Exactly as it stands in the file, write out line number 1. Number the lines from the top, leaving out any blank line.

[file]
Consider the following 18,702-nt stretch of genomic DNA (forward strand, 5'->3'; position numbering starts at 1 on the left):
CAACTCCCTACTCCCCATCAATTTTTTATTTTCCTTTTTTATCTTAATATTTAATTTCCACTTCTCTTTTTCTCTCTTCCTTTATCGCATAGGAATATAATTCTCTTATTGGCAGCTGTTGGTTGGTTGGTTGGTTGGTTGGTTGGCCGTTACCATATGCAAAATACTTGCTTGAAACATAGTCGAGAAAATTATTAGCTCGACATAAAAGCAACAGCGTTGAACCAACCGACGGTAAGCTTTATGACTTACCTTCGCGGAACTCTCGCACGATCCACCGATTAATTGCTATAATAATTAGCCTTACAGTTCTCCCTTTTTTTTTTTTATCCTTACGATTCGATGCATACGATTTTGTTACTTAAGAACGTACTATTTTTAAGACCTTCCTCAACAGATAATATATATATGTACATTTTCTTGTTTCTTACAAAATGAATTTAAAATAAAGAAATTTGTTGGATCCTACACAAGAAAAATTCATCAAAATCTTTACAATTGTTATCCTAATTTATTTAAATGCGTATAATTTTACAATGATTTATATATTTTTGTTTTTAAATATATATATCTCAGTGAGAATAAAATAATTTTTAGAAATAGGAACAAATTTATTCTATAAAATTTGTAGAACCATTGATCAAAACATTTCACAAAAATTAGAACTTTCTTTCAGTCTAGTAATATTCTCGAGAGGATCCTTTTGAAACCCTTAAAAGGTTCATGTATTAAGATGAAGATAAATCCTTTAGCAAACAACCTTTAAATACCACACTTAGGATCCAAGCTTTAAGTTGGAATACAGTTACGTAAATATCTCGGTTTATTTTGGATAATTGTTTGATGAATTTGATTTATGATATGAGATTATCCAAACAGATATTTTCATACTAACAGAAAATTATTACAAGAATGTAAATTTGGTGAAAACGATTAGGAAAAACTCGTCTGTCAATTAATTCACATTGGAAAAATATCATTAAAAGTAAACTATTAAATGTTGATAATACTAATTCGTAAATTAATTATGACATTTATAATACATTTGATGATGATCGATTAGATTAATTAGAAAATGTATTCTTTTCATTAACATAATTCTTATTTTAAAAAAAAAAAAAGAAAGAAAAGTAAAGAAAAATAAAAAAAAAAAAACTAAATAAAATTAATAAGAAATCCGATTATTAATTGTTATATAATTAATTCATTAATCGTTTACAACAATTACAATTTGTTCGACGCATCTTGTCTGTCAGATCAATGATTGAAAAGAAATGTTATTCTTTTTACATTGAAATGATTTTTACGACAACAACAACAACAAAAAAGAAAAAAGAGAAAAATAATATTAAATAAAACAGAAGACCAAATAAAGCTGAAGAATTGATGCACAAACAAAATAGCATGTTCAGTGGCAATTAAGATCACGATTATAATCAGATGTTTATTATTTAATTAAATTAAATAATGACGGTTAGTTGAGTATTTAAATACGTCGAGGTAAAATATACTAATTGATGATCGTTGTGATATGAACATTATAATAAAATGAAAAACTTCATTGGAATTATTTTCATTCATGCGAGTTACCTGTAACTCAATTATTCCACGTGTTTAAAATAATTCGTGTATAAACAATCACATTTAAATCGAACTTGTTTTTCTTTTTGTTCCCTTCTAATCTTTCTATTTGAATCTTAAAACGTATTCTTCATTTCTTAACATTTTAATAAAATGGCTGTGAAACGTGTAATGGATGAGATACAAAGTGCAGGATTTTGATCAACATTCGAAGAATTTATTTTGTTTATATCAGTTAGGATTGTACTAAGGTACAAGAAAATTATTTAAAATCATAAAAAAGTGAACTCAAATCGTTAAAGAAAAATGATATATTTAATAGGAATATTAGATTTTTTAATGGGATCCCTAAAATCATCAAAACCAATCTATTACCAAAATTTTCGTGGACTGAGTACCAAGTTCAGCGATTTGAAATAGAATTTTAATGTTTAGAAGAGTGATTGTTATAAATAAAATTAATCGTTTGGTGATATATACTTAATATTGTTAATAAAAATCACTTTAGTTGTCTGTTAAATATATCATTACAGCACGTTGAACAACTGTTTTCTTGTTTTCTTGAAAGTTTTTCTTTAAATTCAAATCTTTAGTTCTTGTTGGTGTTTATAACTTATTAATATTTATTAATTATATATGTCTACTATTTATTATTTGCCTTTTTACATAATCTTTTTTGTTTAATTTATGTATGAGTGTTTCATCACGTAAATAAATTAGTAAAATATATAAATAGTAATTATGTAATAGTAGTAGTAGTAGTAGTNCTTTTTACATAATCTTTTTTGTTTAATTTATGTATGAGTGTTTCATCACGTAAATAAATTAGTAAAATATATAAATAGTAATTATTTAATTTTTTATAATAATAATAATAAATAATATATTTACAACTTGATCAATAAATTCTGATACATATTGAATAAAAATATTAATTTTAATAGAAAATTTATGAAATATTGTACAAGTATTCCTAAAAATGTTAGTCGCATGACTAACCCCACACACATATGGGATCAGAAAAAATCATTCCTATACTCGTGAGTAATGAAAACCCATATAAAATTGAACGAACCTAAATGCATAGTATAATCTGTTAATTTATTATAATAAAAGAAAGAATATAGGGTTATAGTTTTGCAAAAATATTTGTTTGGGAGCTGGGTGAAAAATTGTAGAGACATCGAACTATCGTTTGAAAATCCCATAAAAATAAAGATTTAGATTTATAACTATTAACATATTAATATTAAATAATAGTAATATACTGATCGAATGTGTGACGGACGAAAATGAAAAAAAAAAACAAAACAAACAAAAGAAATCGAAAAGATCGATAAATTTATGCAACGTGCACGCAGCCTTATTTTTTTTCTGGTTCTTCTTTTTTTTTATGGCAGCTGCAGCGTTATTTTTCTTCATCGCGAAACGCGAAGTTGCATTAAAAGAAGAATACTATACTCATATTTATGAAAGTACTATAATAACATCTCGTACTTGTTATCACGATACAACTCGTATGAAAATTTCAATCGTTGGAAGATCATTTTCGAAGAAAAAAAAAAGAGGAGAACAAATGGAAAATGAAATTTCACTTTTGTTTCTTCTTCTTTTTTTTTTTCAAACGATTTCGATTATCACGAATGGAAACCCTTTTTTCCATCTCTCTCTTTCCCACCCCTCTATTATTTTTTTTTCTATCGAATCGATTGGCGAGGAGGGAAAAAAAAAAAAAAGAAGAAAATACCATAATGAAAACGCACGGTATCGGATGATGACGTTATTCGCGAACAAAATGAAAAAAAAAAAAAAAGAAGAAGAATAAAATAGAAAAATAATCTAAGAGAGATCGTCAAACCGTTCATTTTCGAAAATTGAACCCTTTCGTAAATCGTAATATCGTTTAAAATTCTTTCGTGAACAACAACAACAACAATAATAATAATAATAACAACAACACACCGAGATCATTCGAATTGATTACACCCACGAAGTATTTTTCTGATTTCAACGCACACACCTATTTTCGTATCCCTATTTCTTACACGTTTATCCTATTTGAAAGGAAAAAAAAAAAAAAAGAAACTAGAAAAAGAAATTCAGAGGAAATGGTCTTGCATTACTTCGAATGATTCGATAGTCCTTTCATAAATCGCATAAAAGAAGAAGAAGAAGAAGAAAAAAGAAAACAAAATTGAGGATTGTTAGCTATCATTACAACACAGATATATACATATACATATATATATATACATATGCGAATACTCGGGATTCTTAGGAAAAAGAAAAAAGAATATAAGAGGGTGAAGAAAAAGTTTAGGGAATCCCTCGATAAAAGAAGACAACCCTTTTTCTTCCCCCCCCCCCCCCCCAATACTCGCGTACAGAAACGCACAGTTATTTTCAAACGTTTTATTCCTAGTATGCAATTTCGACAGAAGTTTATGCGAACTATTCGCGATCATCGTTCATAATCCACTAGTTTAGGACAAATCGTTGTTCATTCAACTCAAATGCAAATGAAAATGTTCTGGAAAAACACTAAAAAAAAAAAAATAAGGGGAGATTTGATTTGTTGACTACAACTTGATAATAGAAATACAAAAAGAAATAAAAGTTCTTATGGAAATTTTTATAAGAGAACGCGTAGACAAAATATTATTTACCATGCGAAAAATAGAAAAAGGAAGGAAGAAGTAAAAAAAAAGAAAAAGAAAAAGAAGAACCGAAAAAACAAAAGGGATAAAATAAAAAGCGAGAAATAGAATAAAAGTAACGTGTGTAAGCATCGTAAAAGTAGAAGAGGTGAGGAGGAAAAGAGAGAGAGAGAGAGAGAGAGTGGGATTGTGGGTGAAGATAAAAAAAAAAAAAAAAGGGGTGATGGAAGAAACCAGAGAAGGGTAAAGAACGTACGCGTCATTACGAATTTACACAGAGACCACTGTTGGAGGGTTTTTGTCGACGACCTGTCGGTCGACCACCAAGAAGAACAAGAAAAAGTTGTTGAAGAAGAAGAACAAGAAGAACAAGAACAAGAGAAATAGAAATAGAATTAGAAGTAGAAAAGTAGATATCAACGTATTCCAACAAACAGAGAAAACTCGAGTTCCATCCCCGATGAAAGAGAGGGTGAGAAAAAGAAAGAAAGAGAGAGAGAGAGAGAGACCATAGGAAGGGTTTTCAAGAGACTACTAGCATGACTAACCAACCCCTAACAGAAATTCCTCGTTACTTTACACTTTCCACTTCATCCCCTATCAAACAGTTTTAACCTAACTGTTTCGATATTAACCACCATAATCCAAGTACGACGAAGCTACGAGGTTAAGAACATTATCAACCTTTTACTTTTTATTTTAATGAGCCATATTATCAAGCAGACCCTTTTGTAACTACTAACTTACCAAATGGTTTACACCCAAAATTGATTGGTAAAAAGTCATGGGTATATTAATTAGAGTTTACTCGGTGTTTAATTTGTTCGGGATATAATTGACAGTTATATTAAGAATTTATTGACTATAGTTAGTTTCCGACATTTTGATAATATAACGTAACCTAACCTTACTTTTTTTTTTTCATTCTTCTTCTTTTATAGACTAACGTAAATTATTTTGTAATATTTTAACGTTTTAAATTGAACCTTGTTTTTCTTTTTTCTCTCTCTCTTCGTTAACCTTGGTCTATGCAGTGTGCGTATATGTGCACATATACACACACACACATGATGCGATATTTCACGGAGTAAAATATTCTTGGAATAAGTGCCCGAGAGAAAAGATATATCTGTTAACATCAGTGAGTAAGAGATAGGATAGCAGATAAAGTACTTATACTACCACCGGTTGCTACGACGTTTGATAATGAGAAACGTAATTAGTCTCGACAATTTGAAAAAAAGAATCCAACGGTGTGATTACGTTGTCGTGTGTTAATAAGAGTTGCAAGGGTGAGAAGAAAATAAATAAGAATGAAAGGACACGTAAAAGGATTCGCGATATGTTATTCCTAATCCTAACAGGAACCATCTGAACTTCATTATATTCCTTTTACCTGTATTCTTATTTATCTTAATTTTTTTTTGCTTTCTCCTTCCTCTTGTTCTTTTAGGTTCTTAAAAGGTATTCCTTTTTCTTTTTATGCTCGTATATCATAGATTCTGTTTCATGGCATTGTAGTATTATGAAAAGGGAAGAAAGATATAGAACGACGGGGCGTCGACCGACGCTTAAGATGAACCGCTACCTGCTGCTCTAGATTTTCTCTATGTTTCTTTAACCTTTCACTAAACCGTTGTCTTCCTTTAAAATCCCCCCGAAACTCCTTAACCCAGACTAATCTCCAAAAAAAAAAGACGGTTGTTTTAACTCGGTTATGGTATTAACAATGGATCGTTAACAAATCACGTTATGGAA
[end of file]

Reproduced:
Consider the following 18,702-nt stretch of genomic DNA (forward strand, 5'->3'; position numbering starts at 1 on the left):